|R_386_COPY||5||None||Value is copied directly from shared object|
|R_386_RELATIVE||8||dword||B + A|
|R_386_GOTOFF||9||dword||S + A – GOT|
|R_386_GOTPC||10||dword||GOT + A – P|
|R_386_32PLT||11||dword||L + A|
|R_386_16||20||word||S + A|
|R_386_PC16||21||word||S + A – P|
|R_386_8||22||byte||S + A|
|R_386_PC8||23||byte||S + A – P|
|R_386_SIZE32||38||dword||z + A|
x86_64 Relocation types
|R_X86_64_64||1||qword||S + A|
|R_X86_64_PC32||2||dword||S + A – P|
|R_X86_64_GOT32||3||dword||G + A|
|R_X86_64_PLT32||4||dword||L + A – P|
|R_X86_64_COPY||5||None||Value is copied directly from shared object|
|R_X86_64_RELATIVE||8||qword||B + A|
|R_X86_64_GOTPCREL||9||dword||G + GOT + A – P|
|R_X86_64_32||10||dword||S + A|
|R_X86_64_32S||11||dword||S + A|
|R_X86_64_16||12||word||S + A|
|R_X86_64_PC16||13||word||S + A – P|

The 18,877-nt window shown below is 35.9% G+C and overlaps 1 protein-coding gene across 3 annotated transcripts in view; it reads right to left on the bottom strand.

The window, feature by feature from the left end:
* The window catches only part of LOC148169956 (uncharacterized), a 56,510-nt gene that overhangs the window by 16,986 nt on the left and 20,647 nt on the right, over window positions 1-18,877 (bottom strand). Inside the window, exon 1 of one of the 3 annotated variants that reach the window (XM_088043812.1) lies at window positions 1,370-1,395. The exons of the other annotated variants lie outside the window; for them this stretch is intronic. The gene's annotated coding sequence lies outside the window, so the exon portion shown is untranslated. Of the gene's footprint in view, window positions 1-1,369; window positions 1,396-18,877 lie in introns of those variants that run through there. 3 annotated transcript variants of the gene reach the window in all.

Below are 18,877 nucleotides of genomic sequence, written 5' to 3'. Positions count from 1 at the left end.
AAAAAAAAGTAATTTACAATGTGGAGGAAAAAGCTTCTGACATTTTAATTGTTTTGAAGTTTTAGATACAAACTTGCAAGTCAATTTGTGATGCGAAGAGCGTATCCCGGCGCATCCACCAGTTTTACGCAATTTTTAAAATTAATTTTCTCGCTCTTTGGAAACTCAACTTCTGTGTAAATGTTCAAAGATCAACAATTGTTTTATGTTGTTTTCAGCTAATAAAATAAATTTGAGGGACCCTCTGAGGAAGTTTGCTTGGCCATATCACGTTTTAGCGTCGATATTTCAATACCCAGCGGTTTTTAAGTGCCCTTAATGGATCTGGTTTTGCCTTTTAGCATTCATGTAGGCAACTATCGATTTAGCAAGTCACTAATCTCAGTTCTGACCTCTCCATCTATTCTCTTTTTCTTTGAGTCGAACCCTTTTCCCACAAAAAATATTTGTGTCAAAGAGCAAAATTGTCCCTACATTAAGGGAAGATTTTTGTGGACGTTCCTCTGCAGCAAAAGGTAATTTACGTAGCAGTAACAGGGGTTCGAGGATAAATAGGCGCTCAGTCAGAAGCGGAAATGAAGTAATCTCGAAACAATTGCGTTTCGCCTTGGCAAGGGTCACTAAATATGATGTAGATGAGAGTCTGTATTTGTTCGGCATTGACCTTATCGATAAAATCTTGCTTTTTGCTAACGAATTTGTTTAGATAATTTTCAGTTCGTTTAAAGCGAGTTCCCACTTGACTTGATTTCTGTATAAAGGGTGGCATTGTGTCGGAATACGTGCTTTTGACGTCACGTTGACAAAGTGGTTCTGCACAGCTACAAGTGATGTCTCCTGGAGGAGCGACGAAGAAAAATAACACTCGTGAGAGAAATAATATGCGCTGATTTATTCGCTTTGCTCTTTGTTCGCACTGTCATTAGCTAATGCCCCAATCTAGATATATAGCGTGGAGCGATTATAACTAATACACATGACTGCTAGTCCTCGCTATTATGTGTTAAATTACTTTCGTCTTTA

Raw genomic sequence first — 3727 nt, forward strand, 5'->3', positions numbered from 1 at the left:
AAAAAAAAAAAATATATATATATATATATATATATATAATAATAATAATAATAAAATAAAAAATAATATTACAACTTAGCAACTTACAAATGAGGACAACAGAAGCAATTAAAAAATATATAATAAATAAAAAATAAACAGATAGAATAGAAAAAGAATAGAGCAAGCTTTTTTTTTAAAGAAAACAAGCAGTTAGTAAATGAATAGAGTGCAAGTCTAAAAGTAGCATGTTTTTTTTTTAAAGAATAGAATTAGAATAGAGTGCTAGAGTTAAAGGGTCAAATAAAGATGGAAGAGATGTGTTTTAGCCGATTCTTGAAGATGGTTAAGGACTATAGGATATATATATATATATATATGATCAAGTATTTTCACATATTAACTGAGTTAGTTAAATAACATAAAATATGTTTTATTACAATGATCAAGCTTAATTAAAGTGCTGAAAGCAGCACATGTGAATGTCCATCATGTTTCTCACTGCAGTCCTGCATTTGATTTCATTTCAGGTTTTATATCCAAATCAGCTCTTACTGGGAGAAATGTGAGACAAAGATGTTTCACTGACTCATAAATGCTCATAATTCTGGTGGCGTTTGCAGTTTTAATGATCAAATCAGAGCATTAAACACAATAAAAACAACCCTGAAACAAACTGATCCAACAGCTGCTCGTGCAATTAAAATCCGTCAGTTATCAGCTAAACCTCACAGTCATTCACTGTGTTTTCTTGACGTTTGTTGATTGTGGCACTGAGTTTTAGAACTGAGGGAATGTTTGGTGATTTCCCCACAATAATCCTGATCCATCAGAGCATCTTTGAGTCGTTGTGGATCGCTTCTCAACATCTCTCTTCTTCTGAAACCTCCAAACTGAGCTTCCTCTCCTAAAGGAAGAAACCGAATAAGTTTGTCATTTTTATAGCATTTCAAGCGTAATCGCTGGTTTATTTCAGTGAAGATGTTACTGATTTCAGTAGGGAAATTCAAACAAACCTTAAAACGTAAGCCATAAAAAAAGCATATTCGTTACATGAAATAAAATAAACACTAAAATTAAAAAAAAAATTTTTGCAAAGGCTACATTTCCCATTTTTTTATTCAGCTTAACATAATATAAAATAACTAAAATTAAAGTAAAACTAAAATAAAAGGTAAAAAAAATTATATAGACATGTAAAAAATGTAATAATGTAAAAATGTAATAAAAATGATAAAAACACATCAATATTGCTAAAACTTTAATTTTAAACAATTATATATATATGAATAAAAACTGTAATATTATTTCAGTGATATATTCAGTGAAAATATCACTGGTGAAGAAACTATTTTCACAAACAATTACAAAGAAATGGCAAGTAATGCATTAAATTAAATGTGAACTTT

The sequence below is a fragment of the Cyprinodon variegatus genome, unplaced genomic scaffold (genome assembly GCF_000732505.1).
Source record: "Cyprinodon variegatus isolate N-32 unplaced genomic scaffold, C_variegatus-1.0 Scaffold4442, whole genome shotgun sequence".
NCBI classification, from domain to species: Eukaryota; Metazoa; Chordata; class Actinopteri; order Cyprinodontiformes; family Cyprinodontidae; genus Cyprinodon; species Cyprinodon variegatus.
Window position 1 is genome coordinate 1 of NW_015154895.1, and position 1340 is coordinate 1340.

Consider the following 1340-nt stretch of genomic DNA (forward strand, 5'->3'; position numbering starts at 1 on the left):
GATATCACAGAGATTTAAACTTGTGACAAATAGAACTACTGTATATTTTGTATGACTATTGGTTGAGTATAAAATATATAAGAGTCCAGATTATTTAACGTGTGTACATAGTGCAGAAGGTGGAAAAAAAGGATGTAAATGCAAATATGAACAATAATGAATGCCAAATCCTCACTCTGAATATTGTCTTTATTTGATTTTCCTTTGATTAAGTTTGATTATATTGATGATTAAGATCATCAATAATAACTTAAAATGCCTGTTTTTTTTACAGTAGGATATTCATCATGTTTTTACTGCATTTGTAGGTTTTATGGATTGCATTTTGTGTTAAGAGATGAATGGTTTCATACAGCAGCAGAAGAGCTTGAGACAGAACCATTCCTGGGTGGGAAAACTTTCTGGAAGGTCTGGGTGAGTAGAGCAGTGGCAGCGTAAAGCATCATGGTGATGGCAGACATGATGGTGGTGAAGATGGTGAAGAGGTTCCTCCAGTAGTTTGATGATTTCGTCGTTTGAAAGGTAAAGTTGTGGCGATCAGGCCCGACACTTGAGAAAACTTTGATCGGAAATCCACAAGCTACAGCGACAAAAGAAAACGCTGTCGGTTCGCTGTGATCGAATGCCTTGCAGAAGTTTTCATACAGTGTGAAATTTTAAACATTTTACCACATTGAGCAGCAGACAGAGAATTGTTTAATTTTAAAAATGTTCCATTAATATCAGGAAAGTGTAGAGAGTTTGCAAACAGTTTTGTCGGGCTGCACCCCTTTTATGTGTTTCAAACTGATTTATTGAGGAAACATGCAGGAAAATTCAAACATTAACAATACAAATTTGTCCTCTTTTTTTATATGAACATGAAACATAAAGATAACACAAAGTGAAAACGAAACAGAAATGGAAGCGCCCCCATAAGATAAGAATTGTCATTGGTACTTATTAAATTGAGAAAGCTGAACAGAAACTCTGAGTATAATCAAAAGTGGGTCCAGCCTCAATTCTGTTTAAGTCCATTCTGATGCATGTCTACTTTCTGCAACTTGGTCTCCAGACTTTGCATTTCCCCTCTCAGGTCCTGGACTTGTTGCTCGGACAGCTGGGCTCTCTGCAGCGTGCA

|R_X86_64_8||14||word8||S + A|
|R_X86_64_PC8||15||word8||S + A – P|
|R_X86_64_PC64||24||qword||S + A – P|
|R_X86_64_GOTOFF64||25||qword||S + A – GOT|
|R_X86_64_GOTPC32||26||dword||GOT + A – P|
|R_X86_64_SIZE32||32||dword||Z + A|
|R_X86_64_SIZE64||33||qword||Z + A|
In this post we covered relocations and their different types and calculations. We also described how relocations and symbols are linked together, among other data structures involved in relocations. In the next post, we will revisit Dynamic linking, and cover it in greater depth.